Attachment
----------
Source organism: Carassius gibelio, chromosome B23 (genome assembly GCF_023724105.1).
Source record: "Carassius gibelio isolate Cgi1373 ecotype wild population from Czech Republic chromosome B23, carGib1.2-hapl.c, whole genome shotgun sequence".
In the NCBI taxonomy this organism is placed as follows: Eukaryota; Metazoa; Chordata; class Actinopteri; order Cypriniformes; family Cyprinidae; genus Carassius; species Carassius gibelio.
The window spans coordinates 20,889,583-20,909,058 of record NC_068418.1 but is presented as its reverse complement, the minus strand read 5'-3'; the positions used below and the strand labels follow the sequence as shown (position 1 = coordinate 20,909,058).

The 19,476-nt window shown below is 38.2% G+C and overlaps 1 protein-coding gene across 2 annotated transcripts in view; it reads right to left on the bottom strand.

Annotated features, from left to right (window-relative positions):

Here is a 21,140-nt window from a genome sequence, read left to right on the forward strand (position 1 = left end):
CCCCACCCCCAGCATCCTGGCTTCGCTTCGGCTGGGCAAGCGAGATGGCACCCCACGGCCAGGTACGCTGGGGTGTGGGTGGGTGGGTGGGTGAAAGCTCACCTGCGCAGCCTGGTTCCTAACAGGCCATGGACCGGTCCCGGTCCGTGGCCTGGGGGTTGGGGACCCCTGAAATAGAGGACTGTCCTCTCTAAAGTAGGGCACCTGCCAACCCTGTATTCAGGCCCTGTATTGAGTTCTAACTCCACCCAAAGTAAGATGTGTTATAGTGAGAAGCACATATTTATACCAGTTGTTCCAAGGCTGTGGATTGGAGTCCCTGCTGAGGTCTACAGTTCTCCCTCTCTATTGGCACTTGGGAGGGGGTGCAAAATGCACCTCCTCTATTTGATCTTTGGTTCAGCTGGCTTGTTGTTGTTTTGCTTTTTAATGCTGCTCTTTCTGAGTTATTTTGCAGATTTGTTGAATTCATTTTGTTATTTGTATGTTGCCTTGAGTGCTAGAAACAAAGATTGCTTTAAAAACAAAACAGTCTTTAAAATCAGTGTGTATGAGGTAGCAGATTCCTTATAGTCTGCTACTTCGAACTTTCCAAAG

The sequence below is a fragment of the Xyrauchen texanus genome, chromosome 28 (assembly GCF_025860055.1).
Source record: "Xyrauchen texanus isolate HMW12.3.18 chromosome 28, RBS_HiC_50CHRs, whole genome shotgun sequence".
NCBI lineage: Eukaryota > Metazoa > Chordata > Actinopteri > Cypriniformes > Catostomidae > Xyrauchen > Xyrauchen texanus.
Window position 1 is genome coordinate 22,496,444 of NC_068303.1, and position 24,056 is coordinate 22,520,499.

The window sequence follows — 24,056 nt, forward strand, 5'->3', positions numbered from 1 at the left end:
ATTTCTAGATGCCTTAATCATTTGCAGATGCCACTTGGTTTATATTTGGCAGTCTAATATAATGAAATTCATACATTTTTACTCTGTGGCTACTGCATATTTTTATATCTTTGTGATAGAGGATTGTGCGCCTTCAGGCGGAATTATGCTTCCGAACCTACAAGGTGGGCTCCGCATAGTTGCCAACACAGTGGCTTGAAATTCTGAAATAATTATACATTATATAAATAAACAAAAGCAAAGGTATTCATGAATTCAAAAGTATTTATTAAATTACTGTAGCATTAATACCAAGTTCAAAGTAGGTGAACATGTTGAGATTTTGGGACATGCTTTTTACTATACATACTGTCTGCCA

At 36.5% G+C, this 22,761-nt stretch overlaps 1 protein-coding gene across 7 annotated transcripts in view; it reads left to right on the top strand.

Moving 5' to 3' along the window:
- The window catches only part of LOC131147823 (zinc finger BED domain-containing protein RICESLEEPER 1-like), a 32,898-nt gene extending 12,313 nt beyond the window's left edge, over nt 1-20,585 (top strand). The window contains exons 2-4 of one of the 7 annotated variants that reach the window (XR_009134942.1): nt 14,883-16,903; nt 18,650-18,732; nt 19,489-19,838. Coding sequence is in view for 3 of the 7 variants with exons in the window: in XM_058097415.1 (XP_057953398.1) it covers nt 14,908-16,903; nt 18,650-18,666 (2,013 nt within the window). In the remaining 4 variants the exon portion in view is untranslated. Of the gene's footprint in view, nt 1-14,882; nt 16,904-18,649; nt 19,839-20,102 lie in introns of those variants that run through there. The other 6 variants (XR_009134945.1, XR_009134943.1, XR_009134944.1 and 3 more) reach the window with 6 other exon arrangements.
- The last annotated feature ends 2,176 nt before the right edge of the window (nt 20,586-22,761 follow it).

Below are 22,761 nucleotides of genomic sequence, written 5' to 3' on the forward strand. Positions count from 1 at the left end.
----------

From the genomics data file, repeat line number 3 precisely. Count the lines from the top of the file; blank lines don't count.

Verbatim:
In the NCBI taxonomy this organism is placed as follows: Eukaryota; Metazoa; Chordata; class Actinopteri; order Cypriniformes; family Cyprinidae; genus Carassius; species Carassius gibelio.